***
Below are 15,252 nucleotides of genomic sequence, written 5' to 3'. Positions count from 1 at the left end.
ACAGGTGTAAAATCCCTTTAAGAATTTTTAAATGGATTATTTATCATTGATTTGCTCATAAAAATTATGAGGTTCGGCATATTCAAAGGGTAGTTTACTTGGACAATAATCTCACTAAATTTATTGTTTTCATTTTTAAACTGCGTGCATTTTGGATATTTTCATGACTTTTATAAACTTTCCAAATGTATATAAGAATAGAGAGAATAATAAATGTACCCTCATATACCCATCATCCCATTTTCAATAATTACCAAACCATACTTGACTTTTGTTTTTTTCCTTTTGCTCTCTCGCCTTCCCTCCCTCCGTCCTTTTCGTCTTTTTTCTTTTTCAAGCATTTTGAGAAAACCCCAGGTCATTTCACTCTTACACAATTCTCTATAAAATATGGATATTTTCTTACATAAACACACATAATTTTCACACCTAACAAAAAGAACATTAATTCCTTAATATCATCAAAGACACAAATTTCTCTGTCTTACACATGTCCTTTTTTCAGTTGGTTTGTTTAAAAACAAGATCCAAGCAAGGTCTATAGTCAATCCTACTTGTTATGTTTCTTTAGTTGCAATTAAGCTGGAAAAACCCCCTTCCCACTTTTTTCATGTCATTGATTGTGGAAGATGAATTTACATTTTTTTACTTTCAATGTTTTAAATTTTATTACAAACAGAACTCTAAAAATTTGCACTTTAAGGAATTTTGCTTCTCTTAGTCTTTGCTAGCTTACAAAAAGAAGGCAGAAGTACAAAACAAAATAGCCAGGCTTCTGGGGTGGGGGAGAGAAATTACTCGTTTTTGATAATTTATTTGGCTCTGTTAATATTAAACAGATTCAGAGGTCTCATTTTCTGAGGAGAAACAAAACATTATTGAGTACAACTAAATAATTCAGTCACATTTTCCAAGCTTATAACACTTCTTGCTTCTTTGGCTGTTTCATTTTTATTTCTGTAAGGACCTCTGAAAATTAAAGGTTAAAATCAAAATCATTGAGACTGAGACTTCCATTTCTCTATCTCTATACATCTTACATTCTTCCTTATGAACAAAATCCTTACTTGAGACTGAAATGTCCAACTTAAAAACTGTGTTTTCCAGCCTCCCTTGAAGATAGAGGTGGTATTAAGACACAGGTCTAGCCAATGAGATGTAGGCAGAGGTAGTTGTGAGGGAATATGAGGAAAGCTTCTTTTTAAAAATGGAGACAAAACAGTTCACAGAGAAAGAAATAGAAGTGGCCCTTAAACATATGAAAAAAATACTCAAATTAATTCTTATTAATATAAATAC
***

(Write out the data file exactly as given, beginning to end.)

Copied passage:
Below are 15,252 nucleotides of genomic sequence, written 5' to 3'. Positions count from 1 at the left end.
ACAGGTGTAAAATCCCTTTAAGAATTTTTAAATGGATTATTTATCATTGATTTGCTCATAAAAATTATGAGGTTCGGCATATTCAAAGGGTAGTTTACTTGGACAATAATCTCACTAAATTTATTGTTTTCATTTTTAAACTGCGTGCATTTTGGATATTTTCATGACTTTTATAAACTTTCCAAATGTATATAAGAATAGAGAGAATAATAAATGTACCCTCATATACCCATCATCCCATTTTCAATAATTACCAAACCATACTTGACTTTTGTTTTTTTCCTTTTGCTCTCTCGCCTTCCCTCCCTCCGTCCTTTTCGTCTTTTTTCTTTTTCAAGCATTTTGAGAAAACCCCAGGTCATTTCACTCTTACACAATTCTCTATAAAATATGGATATTTTCTTACATAAACACACATAATTTTCACACCTAACAAAAAGAACATTAATTCCTTAATATCATCAAAGACACAAATTTCTCTGTCTTACACATGTCCTTTTTTCAGTTGGTTTGTTTAAAAACAAGATCCAAGCAAGGTCTATAGTCAATCCTACTTGTTATGTTTCTTTAGTTGCAATTAAGCTGGAAAAACCCCCTTCCCACTTTTTTCATGTCATTGATTGTGGAAGATGAATTTACATTTTTTTACTTTCAATGTTTTAAATTTTATTACAAACAGAACTCTAAAAATTTGCACTTTAAGGAATTTTGCTTCTCTTAGTCTTTGCTAGCTTACAAAAAGAAGGCAGAAGTACAAAACAAAATAGCCAGGCTTCTGGGGTGGGGGAGAGAAATTACTCGTTTTTGATAATTTATTTGGCTCTGTTAATATTAAACAGATTCAGAGGTCTCATTTTCTGAGGAGAAACAAAACATTATTGAGTACAACTAAATAATTCAGTCACATTTTCCAAGCTTATAACACTTCTTGCTTCTTTGGCTGTTTCATTTTTATTTCTGTAAGGACCTCTGAAAATTAAAGGTTAAAATCAAAATCATTGAGACTGAGACTTCCATTTCTCTATCTCTATACATCTTACATTCTTCCTTATGAACAAAATCCTTACTTGAGACTGAAATGTCCAACTTAAAAACTGTGTTTTCCAGCCTCCCTTGAAGATAGAGGTGGTATTAAGACACAGGTCTAGCCAATGAGATGTAGGCAGAGGTAGTTGTGAGGGAATATGAGGAAAGCTTCTTTTTAAAAATGGAGACAAAACAGTTCACAGAGAAAGAAATAGAAGTGGCCCTTAAACATATGAAAAAAATACTCAAATTAATTCTTATTAATATAAATAC